What if Your Car Could Tell When You’ve Had Too Much to Drink?
Motorists convicted of multiple DWIs or extreme intoxication behind the wheel are typically the only drivers required to have an ignition interlock alcohol breath tester installed on their vehicles in North Carolina.
On a second offense of driving while intoxicated in which the driver’s blood-alcohol content is .15 percent or higher, the courts can require the offender to breathe into an alcohol breath tester hooked to the car’s ignition before starting the vehicle.
What if every new vehicle in the country came equipped with an alcohol breath tester designed to prevent impaired driving crashes? What if ignition interlock devices were standard safety equipment on vehicles just as seat belts and airbags are?
Researchers at the University of Michigan Injury Center and the Transportation Research Institute found that the injury prevention and financial impact would be significant over a 15-year period, according to a study published in the American Journal of Public Health:
- 85 percent of fatalities attributed to alcohol-related crashes could be avoided, preventing 59,000 deaths
- 25 million non-fatal injuries would be averted, a reduction of 84-89 percent
- The nation would save $343 billion, recouping the cost of the devices’ installation in three years.
100 Deadliest Days
In the midst of the nation’s most dangerous driving season, Americans should renew efforts to curb the number of alcohol-related fatalities. Drunk driving can be prevented through the use of technology, and the summer months prove the nation needs to take new steps to reduce the number of people killed needlessly on the nation’s roadways.
During the period from Memorial Day through Labor Day, the number of inexperienced young drivers increases, making it a dangerous time for all motorists.
An analysis of federal figures by the AAA Foundation for Traffic Safety found an average of 220 teen drivers and passengers were killed in each of the summer months in 2013, 43 percent more than the rest of the year.
Even with the number of deaths and injuries from teen crashes plummeting more than 50 percent over the last 20 years, young motorists remain a threat to those around them, the study determined.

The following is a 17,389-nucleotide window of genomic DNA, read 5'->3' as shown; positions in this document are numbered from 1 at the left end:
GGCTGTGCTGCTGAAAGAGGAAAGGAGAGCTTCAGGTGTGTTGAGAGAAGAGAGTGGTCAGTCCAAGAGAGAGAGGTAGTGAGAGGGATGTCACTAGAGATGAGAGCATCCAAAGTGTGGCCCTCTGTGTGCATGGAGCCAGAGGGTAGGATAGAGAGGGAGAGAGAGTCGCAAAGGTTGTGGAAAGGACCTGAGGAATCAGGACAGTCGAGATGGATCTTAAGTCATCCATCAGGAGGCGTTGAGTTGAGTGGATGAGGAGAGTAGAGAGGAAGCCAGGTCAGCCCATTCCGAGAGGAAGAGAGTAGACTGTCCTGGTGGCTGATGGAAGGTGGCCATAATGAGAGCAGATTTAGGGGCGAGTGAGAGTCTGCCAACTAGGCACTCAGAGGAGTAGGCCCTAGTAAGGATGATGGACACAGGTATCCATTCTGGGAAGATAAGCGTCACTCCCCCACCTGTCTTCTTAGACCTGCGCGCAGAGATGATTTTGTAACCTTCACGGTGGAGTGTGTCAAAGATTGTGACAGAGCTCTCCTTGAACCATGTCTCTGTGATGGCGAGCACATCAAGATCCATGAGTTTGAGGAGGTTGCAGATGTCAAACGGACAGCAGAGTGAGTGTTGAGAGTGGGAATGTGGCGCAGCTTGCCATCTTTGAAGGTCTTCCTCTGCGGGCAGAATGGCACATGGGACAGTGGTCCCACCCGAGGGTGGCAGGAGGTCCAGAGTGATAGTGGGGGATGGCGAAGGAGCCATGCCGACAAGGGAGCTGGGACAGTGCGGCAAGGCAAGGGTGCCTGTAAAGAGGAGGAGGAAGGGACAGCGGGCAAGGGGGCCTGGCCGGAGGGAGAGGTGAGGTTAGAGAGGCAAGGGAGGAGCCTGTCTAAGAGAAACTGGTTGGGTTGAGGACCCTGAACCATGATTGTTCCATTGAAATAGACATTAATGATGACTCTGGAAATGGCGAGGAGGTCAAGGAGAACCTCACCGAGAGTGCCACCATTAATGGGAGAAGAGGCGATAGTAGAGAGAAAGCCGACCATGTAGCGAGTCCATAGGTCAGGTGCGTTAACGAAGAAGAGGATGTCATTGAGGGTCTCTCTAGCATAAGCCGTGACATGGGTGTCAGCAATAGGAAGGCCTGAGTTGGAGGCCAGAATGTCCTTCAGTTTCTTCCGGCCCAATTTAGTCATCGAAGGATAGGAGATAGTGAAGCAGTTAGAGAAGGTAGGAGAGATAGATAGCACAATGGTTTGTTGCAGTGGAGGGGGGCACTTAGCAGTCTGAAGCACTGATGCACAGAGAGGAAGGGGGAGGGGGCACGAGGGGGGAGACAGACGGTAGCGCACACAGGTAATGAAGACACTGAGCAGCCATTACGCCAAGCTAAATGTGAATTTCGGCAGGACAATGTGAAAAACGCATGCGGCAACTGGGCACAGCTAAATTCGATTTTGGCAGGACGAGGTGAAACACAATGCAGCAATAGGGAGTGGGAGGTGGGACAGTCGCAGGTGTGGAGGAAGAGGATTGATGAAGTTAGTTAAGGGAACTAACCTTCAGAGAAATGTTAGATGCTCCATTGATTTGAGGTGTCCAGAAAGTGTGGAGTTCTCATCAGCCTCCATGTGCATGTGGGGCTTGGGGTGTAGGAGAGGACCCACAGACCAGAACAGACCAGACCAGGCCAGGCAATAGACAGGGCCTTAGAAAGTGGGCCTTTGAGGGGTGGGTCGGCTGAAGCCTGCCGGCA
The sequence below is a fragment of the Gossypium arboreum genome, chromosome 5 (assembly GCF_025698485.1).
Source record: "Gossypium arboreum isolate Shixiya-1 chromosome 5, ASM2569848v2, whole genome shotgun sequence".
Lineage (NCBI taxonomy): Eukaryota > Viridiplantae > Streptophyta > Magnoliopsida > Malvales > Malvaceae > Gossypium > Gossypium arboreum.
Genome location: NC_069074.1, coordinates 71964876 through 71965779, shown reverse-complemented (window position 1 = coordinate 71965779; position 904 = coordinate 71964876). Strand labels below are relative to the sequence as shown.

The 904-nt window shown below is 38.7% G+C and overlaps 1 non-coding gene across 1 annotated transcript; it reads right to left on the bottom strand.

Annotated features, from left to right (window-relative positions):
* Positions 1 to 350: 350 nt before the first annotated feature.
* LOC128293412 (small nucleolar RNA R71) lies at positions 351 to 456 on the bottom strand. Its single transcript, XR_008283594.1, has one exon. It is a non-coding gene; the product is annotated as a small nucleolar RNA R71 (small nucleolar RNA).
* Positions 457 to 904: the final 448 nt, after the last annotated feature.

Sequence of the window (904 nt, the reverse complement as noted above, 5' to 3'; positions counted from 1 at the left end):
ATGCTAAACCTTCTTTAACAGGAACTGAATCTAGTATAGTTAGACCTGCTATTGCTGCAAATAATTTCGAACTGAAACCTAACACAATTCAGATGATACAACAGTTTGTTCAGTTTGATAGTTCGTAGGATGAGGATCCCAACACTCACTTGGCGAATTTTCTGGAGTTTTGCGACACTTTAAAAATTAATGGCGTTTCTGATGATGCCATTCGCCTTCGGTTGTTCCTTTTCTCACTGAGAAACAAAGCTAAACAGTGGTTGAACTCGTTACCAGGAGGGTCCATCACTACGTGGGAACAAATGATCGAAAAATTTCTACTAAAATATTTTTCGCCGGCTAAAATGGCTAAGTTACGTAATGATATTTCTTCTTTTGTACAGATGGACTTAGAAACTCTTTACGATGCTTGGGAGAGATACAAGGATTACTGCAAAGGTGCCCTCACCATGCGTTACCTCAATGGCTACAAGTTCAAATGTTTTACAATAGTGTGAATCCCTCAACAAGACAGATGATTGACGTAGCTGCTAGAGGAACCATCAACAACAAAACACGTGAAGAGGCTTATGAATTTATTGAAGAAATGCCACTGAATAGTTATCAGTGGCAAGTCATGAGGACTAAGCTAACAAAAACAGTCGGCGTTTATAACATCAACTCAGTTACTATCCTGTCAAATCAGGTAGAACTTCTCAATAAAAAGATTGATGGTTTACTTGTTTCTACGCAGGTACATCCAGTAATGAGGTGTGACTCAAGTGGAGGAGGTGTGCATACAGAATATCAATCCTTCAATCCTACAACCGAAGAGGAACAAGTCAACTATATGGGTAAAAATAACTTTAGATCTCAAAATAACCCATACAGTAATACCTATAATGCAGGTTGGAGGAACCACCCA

The AAA Foundation report complements estimates made by the University of Michigan researchers. Those closest to the legal drinking age would benefit the most from alcohol ignition interlocks, the U of M study found:
- 481,000 fatalities and injuries could prevented among motorists 21 to 29 years old, which is almost 35 percent of the deaths and injuries for all age groups
- For drivers under 21, 195,000 deaths and injuries could be averted.
North Carolina Impact
The number of alcohol-impaired driving fatalities has declined by 12 percent over the last decade in the Tar Heel State, dipping to 371 in 2013, according to the National Highway Traffic Safety Administration.
Consider how many of those 371 alcohol-related fatalities could have been prevented by the use of alcohol-ignition locks on all vehicles.
Lifesafer, which produces alcohol interlock devices, reports this technology can reduce repeat drunk driving from 50 to 90 percent when used in a DWI offender’s vehicle.
When the interlocks are removed, however, habitual drunk drivers resume their dangerous driving behavior at rates comparable to rates for those who never used the ignition interlocks, showing the need for the devices to be required permanently for people convicted of multiple DWI offenses, according to the company website.
The federal government began working with the Automotive Coalition for Traffic Safety in 2008 to come up with a method to prevent drunk driving, according to a claimsjournal.com report.
One proposed technology would use biometric readings of fingerprints or an infrared breath analysis to prevent people who’d been drinking from being able to start a vehicle. The research is ongoing, according to the article.
Part of the problem is automakers have to determine whether consumers want to pay for this type of new technology, the article notes.
Until ignition interlock devices or other technology to prevent drunk drivers from operating a vehicle are standard on cars, motorists will have to depend on their own judgment to avoid accidents.
If you or a loved one has been hurt in a crash involving a drunk driver in North Carolina, contact a North Carolina car accident attorney experienced in handling personal injury claims. At this difficult time in your life, you need someone who can guide you through the process to ensure you receive the compensation you deserve for injuries, lost work time and other losses.